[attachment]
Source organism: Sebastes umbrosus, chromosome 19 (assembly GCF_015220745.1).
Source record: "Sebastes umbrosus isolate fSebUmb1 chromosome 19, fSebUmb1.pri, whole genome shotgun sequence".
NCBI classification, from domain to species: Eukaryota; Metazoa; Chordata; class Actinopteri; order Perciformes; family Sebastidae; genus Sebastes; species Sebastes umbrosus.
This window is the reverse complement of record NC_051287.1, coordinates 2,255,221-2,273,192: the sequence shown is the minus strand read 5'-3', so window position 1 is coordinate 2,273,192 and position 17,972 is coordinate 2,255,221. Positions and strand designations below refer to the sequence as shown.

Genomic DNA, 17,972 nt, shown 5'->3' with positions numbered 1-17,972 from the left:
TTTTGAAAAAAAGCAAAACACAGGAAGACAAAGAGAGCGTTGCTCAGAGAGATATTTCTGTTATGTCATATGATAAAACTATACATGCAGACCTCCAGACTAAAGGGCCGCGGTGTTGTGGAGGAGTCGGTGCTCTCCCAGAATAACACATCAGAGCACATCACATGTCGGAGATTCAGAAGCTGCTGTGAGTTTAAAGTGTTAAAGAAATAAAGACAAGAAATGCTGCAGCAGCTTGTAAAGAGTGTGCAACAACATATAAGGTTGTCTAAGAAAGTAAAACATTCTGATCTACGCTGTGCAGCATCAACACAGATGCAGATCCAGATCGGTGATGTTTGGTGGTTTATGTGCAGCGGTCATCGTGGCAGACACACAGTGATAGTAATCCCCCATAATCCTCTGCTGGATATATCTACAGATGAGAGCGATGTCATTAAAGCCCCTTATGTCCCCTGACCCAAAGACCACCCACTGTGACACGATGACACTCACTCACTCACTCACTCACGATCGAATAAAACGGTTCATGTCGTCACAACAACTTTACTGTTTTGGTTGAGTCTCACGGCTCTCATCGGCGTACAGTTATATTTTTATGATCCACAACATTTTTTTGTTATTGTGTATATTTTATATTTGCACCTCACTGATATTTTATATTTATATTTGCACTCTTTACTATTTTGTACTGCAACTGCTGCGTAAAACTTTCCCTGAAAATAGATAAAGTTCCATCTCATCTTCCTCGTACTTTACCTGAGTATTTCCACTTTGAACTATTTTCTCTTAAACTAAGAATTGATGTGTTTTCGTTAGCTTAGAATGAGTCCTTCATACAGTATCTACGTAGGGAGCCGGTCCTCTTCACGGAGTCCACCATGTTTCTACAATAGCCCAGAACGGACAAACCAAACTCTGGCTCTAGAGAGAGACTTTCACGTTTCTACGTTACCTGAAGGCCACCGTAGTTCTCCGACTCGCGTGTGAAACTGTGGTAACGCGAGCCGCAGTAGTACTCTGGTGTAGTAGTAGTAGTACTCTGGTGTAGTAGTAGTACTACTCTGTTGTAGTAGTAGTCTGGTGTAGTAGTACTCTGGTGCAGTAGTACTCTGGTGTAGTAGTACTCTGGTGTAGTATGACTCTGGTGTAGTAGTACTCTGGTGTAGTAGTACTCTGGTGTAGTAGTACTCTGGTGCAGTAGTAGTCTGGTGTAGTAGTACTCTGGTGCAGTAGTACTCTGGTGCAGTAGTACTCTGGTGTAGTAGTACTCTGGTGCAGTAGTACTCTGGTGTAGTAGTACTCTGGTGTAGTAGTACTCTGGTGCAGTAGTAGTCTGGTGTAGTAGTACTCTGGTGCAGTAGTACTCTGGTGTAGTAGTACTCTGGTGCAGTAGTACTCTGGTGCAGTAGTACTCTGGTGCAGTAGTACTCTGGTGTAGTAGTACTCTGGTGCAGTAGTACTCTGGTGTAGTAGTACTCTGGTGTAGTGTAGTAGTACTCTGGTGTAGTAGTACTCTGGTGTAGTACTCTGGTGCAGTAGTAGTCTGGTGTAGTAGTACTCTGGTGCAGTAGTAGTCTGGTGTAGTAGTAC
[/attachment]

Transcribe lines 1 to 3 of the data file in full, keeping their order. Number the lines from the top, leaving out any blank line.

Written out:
Source organism: Sebastes umbrosus, chromosome 19 (assembly GCF_015220745.1).
Source record: "Sebastes umbrosus isolate fSebUmb1 chromosome 19, fSebUmb1.pri, whole genome shotgun sequence".
NCBI classification, from domain to species: Eukaryota; Metazoa; Chordata; class Actinopteri; order Perciformes; family Sebastidae; genus Sebastes; species Sebastes umbrosus.